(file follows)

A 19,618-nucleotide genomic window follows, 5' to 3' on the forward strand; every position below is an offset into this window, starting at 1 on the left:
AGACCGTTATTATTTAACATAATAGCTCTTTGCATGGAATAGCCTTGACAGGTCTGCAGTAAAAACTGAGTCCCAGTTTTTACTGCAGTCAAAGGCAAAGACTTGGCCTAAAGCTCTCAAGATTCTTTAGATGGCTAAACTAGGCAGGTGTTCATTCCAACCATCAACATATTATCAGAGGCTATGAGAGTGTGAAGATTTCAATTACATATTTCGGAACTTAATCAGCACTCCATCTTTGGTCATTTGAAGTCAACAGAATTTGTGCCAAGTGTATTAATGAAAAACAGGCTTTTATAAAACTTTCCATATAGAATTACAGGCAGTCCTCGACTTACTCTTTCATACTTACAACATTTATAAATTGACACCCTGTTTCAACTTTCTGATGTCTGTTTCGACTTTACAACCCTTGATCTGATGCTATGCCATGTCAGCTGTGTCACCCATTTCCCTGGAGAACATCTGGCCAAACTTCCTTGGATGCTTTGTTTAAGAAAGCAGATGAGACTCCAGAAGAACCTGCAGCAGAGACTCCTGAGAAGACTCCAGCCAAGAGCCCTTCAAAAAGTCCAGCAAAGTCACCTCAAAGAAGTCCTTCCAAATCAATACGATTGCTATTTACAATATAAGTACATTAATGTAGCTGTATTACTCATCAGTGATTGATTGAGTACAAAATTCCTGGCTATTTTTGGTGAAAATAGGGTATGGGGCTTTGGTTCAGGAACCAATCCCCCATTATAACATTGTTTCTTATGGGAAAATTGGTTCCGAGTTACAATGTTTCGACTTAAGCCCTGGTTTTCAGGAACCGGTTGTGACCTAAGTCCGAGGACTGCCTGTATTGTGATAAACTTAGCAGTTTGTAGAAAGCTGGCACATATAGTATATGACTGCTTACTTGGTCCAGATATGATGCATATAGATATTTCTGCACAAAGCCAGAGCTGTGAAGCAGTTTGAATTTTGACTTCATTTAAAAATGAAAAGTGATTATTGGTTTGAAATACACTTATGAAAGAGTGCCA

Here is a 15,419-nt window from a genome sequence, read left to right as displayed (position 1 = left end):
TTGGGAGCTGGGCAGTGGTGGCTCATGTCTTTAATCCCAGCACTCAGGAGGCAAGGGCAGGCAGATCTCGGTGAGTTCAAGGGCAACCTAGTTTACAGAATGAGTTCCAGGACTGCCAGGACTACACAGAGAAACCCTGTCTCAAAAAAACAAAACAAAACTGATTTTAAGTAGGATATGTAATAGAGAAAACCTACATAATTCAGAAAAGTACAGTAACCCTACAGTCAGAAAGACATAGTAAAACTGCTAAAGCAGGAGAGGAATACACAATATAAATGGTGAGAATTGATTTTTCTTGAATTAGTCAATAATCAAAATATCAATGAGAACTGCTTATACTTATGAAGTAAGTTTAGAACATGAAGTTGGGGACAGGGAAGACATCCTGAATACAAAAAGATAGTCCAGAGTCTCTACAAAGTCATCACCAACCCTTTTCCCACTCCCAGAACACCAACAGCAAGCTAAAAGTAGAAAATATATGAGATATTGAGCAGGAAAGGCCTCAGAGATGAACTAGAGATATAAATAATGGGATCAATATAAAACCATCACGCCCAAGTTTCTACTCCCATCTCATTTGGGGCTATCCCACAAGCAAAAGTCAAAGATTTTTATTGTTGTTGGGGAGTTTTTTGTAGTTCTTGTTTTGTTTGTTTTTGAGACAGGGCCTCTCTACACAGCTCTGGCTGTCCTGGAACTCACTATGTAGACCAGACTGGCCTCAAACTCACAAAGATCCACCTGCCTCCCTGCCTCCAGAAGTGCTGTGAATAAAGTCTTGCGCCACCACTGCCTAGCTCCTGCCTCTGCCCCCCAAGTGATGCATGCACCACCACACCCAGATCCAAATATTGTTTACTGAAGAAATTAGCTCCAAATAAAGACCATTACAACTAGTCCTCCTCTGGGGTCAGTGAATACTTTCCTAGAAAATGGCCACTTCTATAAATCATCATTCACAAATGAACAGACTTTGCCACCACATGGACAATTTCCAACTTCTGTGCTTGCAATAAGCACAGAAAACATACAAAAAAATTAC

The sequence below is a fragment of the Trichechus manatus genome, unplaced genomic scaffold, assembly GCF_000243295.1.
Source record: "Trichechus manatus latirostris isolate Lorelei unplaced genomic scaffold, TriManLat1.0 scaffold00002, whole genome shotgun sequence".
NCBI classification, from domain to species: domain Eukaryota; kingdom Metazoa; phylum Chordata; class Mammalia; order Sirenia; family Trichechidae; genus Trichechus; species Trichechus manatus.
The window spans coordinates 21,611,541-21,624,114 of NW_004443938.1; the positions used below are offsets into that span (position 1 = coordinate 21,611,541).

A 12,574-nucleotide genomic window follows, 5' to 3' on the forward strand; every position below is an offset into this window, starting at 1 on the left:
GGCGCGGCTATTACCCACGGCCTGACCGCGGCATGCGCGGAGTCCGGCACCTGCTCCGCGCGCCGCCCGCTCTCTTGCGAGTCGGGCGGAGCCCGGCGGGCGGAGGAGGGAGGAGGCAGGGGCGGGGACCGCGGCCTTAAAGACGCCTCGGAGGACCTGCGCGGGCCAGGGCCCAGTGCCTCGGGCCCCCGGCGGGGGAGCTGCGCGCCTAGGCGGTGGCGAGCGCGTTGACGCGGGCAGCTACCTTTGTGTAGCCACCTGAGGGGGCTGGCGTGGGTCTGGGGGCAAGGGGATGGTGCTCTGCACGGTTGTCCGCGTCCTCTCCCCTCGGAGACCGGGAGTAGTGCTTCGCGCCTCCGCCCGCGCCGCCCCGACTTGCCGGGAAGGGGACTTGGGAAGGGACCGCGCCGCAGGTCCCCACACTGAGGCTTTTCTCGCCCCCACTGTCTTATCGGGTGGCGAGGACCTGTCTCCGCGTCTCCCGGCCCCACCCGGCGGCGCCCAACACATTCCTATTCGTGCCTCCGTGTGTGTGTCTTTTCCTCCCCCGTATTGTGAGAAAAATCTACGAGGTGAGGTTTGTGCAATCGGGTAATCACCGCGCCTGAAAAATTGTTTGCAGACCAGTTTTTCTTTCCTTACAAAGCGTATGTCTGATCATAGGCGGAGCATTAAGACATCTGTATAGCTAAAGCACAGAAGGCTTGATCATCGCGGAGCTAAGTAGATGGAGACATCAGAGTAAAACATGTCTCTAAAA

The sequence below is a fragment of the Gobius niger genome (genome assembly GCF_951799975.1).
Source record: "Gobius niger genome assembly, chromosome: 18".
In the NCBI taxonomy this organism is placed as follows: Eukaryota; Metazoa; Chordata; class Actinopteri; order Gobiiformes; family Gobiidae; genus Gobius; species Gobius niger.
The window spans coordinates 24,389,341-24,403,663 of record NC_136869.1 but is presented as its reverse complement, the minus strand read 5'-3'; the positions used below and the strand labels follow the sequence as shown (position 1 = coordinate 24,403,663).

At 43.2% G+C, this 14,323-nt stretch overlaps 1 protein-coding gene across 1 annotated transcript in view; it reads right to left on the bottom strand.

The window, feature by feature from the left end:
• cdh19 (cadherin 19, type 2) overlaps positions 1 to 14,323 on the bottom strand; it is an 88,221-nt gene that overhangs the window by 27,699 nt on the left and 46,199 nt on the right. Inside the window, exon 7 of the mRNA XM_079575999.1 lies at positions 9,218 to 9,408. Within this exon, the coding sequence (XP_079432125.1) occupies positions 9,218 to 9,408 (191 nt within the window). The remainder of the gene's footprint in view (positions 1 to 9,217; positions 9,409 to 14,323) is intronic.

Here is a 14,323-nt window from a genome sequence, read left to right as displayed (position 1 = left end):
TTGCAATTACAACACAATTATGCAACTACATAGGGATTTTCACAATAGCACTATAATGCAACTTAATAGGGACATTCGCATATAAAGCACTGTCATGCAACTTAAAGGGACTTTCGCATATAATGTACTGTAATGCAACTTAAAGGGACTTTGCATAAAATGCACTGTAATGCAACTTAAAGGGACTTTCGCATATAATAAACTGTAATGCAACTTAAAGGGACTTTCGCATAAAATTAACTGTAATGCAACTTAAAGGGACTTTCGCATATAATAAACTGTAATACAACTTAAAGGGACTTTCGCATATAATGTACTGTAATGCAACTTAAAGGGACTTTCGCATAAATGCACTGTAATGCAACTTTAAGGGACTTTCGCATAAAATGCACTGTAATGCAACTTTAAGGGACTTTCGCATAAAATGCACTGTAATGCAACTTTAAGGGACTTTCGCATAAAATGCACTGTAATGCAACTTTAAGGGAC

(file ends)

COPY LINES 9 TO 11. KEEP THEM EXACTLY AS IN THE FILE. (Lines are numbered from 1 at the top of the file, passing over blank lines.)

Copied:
A 12,574-nucleotide genomic window follows, 5' to 3' on the forward strand; every position below is an offset into this window, starting at 1 on the left:
GGCGCGGCTATTACCCACGGCCTGACCGCGGCATGCGCGGAGTCCGGCACCTGCTCCGCGCGCCGCCCGCTCTCTTGCGAGTCGGGCGGAGCCCGGCGGGCGGAGGAGGGAGGAGGCAGGGGCGGGGACCGCGGCCTTAAAGACGCCTCGGAGGACCTGCGCGGGCCAGGGCCCAGTGCCTCGGGCCCCCGGCGGGGGAGCTGCGCGCCTAGGCGGTGGCGAGCGCGTTGACGCGGGCAGCTACCTTTGTGTAGCCACCTGAGGGGGCTGGCGTGGGTCTGGGGGCAAGGGGATGGTGCTCTGCACGGTTGTCCGCGTCCTCTCCCCTCGGAGACCGGGAGTAGTGCTTCGCGCCTCCGCCCGCGCCGCCCCGACTTGCCGGGAAGGGGACTTGGGAAGGGACCGCGCCGCAGGTCCCCACACTGAGGCTTTTCTCGCCCCCACTGTCTTATCGGGTGGCGAGGACCTGTCTCCGCGTCTCCCGGCCCCACCCGGCGGCGCCCAACACATTCCTATTCGTGCCTCCGTGTGTGTGTCTTTTCCTCCCCCGTATTGTGAGAAAAATCTACGAGGTGAGGTTTGTGCAATCGGGTAATCACCGCGCCTGAAAAATTGTTTGCAGACCAGTTTTTCTTTCCTTACAAAGCGTATGTCTGATCATAGGCGGAGCATTAAGACATCTGTATAGCTAAAGCACAGAAGGCTTGATCATCGCGGAGCTAAGTAGATGGAGACATCAGAGTAAAACATGTCTCTAAAA

The sequence below is a fragment of the Gobius niger genome (genome assembly GCF_951799975.1).